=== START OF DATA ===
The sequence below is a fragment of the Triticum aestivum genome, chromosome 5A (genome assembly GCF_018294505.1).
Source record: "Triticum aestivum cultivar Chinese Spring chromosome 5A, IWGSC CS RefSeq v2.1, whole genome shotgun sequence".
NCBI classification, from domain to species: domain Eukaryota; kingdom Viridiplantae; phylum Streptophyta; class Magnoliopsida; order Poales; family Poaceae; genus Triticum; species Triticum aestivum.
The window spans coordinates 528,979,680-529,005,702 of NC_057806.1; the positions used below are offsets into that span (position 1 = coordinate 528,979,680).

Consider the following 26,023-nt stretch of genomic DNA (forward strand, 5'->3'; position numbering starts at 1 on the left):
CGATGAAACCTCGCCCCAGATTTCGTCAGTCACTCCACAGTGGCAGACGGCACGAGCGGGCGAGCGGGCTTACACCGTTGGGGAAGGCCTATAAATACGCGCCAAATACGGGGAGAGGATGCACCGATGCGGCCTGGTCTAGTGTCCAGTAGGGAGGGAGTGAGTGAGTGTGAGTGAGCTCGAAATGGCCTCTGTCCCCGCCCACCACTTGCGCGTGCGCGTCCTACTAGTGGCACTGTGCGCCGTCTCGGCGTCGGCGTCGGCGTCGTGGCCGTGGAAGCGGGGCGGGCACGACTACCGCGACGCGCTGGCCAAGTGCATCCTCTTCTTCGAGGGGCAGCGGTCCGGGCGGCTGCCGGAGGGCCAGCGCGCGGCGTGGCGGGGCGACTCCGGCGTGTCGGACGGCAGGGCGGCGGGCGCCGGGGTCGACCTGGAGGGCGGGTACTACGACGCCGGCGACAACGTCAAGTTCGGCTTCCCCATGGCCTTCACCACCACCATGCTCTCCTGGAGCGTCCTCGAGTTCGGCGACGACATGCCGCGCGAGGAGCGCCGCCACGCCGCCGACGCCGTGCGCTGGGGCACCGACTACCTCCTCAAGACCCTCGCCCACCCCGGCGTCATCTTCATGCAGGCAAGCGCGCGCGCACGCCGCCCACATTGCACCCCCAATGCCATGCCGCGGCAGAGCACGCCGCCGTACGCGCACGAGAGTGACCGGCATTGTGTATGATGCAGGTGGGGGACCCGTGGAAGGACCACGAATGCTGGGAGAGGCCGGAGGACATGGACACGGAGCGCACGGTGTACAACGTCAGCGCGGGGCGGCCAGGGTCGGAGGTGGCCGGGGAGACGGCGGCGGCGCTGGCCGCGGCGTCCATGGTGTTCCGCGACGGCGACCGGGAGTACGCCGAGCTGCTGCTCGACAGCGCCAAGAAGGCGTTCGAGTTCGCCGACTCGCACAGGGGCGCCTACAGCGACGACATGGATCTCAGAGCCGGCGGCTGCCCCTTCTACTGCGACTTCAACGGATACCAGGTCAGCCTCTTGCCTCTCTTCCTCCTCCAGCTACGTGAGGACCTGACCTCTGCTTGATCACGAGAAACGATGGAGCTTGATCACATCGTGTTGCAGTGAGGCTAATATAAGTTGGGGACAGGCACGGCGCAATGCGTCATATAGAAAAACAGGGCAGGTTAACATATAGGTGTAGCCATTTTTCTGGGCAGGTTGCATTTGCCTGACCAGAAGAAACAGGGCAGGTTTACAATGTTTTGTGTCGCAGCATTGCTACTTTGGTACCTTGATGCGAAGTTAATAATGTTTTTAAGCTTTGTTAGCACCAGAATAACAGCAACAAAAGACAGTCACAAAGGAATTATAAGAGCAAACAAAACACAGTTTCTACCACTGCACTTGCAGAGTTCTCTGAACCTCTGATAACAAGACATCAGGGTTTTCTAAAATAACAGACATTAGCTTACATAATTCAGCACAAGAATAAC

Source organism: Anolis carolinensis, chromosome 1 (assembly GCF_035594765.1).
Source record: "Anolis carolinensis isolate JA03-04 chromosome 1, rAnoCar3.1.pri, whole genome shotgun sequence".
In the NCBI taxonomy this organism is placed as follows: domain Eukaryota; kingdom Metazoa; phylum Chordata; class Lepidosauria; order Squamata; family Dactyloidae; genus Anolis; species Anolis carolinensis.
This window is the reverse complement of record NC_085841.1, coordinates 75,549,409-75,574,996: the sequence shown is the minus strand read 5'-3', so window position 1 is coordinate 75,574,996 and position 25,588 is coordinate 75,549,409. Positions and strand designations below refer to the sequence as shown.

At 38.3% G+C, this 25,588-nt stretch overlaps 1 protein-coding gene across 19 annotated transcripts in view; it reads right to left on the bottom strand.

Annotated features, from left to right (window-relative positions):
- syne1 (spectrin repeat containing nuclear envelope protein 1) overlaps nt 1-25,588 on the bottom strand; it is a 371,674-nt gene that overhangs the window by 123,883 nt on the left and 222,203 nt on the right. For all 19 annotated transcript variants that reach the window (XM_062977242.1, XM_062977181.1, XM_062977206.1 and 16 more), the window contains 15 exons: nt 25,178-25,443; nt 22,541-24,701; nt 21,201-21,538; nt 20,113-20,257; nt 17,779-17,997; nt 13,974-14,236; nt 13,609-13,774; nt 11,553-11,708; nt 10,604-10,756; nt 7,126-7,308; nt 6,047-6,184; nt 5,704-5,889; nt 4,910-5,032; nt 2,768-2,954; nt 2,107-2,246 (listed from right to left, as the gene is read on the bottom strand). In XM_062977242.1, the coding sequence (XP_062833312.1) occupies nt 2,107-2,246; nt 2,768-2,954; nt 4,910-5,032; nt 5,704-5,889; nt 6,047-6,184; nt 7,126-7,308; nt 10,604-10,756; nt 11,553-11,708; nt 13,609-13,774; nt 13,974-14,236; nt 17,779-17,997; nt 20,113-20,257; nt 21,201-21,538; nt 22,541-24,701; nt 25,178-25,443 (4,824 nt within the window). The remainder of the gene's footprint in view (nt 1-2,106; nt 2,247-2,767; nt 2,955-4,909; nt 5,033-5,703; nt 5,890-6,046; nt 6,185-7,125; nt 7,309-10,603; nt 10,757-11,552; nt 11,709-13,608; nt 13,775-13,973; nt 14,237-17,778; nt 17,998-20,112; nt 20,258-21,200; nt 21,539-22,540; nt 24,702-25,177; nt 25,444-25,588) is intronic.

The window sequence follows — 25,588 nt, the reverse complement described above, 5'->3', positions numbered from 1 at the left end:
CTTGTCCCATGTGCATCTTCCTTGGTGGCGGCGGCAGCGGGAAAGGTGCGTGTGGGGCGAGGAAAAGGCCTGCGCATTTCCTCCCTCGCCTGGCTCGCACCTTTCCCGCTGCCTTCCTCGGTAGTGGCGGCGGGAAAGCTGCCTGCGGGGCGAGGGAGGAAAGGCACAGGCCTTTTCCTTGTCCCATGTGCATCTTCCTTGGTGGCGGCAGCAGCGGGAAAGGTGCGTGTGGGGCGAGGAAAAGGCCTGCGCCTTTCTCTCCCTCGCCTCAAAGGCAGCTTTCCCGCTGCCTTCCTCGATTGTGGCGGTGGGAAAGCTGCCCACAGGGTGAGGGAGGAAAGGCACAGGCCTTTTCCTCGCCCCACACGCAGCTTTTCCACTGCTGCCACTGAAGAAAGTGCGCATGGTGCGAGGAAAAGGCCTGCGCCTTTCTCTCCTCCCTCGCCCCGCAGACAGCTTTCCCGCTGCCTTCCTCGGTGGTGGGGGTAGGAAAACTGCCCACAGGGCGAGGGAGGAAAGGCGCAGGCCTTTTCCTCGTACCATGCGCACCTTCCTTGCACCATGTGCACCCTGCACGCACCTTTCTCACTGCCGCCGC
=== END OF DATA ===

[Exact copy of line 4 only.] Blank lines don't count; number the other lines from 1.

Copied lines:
The window spans coordinates 528,979,680-529,005,702 of NC_057806.1; the positions used below are offsets into that span (position 1 = coordinate 528,979,680).